stock_percentages[1,] <- 0

for(i in 1:ncol(stock_percentages)){

stock_percentages[,i] <- multiplier[i] * Delt(stock_prices[,(i+1)])}

stock_percentages[is.na(stock_percentages)] <- 0

colnames(stock_percentages) <- colNames

###Covariance and correlation matrices

stocks_cov <- cov(stock_percentages) #Do not need this, just for reference

stocks_corr <- cor(stock_percentages)

stocks_sd <- vector()

for(i in 1:ncol(stock_percentages)){

stocks_sd[i] <- sd(stock_percentages[,i])}

stocks_sd_yr <- stocks_sd * 252^(0.5)

###port_1 sd loop

n <- ((length(tickers))*(length(tickers) + 1))/2

port_1_var <- vector(mode = "numeric", length = n)

k <- 1

w <- 1

for(i in 1:length(tickers)){

for(j in w:length(tickers)){

if(i == j){

port_1_var[k] <- weights[i] * weights[j] * current_value[i] * current_value[j] * stocks_sd_yr[i] * stocks_sd_yr[j]

k <- k + 1}

else{

port_1_var[k] <- 2 * weights[i] * weights[j] * current_value[i] * current_value[j] * stocks_sd_yr[i] * stocks_sd_yr[j] * stocks_corr[i,j]

k <- k + 1}}

w <- w + 1}

port_var_tot <- sum(port_1_var)

port_sd <- (port_var_tot)^(1/2)

######################################################################

#################FIT DISTRIBUTION TO STOCK DATA, GET CI######################

######################################################################

###Calculate portfolio return

port_return <- vector(mode = "numeric", length = nrow(stock_percentages))

weighted_stock_percent <- data.frame(matrix(nrow = nrow(stock_percentages), ncol = ncol(stock_percentages)))

for(i in 1:ncol(stock_percentages)){

weighted_stock_percent[,i] <- stock_percentages[,i] * weights[i]}

for(i in 1:nrow(weighted_stock_percent)){

port_return[i] <- sum(weighted_stock_percent[i,])}

###Standardize portfolio return

port_return_standard <- (port_return - mean(port_return))/sd(port_return)

###Get probability distribution location and scale factors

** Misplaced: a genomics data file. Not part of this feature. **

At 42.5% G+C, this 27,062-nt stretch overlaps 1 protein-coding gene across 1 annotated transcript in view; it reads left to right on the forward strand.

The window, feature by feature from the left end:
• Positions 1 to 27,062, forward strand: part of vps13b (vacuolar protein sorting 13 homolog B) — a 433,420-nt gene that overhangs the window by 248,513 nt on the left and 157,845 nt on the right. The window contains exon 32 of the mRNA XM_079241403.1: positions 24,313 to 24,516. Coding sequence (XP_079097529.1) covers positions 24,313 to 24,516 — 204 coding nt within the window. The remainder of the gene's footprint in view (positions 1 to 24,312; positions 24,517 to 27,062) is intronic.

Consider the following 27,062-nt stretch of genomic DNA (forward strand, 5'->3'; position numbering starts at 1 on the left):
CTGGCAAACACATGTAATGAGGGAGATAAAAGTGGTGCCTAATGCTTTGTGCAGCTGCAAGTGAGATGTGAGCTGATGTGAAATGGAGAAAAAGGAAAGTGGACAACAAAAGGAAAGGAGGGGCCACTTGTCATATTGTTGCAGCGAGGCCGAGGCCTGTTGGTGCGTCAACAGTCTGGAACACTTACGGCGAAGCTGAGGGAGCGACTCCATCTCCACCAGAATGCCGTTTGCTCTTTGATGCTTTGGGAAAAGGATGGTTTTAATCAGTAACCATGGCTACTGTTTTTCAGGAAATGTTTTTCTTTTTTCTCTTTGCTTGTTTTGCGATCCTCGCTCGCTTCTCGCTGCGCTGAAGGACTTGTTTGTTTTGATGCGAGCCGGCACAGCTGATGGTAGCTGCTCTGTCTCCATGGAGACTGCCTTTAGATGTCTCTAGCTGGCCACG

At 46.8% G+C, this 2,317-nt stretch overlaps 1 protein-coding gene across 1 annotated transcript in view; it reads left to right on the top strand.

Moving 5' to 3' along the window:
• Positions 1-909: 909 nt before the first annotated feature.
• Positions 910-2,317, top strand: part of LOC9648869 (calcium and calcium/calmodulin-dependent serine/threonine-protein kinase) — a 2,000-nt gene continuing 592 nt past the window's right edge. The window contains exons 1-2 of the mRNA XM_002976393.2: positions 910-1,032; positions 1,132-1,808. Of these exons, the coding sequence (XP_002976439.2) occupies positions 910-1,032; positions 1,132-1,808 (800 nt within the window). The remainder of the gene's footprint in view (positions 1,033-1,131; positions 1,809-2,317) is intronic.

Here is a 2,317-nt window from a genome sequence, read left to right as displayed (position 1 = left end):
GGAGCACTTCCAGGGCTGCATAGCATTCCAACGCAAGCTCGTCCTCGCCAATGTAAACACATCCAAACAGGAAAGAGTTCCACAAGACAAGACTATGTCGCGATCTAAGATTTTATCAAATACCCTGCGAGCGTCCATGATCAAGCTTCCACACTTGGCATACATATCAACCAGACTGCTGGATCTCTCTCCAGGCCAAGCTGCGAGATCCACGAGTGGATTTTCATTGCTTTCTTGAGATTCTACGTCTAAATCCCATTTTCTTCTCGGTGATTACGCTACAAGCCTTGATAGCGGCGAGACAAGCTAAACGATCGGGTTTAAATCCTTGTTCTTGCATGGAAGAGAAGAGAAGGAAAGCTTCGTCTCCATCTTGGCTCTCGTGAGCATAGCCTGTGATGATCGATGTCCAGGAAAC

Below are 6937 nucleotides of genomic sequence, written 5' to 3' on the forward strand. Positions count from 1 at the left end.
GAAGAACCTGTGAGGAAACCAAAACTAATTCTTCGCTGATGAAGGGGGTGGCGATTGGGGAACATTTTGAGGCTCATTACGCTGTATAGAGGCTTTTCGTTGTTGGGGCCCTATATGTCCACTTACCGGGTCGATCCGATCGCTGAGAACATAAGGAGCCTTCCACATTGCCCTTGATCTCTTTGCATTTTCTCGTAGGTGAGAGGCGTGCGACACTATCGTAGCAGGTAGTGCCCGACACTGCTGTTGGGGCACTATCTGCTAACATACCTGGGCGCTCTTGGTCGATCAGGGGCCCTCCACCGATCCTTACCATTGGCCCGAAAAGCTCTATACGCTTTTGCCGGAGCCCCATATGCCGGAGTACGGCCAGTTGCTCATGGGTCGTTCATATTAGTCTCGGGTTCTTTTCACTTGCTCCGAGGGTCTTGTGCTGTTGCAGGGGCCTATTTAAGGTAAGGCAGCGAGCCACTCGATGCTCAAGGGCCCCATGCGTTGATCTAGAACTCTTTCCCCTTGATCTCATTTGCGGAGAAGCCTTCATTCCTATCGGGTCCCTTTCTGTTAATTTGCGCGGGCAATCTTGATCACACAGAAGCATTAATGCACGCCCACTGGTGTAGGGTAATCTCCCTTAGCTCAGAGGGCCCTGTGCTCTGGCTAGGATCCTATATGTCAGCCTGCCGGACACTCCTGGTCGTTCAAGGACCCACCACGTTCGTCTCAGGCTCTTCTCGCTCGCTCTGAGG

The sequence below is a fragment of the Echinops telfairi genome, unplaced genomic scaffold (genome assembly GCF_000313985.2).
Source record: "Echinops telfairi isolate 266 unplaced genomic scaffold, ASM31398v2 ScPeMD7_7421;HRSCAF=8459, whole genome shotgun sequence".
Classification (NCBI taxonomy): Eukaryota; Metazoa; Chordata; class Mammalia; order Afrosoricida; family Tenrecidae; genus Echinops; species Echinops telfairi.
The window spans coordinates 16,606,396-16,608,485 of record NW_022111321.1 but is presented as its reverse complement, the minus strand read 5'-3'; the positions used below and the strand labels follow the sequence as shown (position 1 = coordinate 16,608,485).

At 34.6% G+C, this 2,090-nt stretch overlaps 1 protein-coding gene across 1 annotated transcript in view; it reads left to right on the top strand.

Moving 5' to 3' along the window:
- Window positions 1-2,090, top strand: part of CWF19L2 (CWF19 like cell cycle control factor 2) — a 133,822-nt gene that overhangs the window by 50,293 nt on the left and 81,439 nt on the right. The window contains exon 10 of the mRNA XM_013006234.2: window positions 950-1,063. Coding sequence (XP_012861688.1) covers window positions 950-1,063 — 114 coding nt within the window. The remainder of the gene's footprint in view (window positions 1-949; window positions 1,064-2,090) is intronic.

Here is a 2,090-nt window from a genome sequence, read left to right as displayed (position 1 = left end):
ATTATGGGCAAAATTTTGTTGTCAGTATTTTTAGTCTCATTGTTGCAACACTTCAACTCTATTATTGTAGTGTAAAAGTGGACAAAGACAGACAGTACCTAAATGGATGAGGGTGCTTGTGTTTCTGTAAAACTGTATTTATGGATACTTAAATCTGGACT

###Note that this may be an iterative process depending on goodness of fit results

p_dist <- c("cauchy", "normal", "t")

port_dist <- list()

cauchy_start <- list(location = 0, scale = .02) #Tuning parameters, adjust as necessary

t_start <- list(m = 0, s = .22) #Tuning parameters, adjust as necessary

port_dist[[1]] <- fitdistr(port_return_standard, densfun = p_dist[1], start = cauchy_start)

port_dist[[2]] <- fitdistr(port_return_standard, densfun = p_dist[2])

port_dist[[3]] <- fitdistr(port_return_standard, densfun = p_dist[3], start = t_start, df = 5) #Tuning parameters, adjust as necessary

###Goodness of fit tests

##Bin sample data

port_return_standard_cut <- cut(port_return_standard, breaks = 11)

port_freq <- table(port_return_standard_cut)

port_freq_prob <- port_freq/sum(port_freq)

port_freq_prob_x <- seq(min(port_return_standard),max(port_return_standard),(max(port_return_standard)-min(port_return_standard))/10)

port_quantile <- seq(min(port_return_standard),max(port_return_standard),(max(port_return_standard)-min(port_return_standard))/1000)

##Build distributions

#Cauchy

cauchy_loc <- port_dist[[1]]$estimate[1]

cauchy_scale <- port_dist[[1]]$estimate[2]

port_cauchy <- dcauchy(port_quantile, location = cauchy_loc, scale = cauchy_scale)

#Normal

norm_mean <- port_dist[[2]]$estimate[1]

norm_sd <- port_dist[[2]]$estimate[2]

port_norm <- dnorm(port_quantile, mean = norm_mean, sd = norm_sd)

#t

t_df <- 5

t_mean <- port_dist[[3]]$estimate[1]

t_sd <- port_dist[[3]]$estimate[2]

t_ncp <- t_mean/(t_sd/(length(port_return_standard))^(0.5))

port_t <- dt(port_quantile, df = 5, ncp = t_ncp)

#This can only caluclate if the lengths are the same

#cauchy_fit <- mean(abs(port_freq_prob - port_cauchy))

#normal_fit <- cauchy_fit <- mean(abs(port_freq_prob - port_norm))

#t_fit <- cauchy_fit <- mean(abs(port_freq_prob - port_t))

#Graphical check

quartz()

plot(port_freq_prob_x, port_freq_prob, type = "l",ylim = c(0, max(max(port_cauchy), max(port_norm))), col = "orange")

lines(port_quantile, port_cauchy, type = "l", col = "blue")

lines(port_quantile, port_norm, type = "l", col = "red")

lines(port_quantile, port_t, type = "l", col = "green")

###Pick appropriate distribution

#Use visual as well as min(cauchy_fit, normal_fit, t_fit) to determine most appropriate distribution

###Make appropriate quantile - in this case we're using 'cauchy'

confidence <- 0.05 #Tuning parameter, adjust as necessary

port_CI <- abs(qcauchy(confidence, location = cauchy_loc, scale = cauchy_scale))

####################################################

###################CALCULATE VAR####################

###################################################

port_period <- 1 #Unit is days; tuning parameter, adjust as necessary

VAR <- port_CI * sqrt(port_period) * port_sd

VAR_percent <- VAR/port_value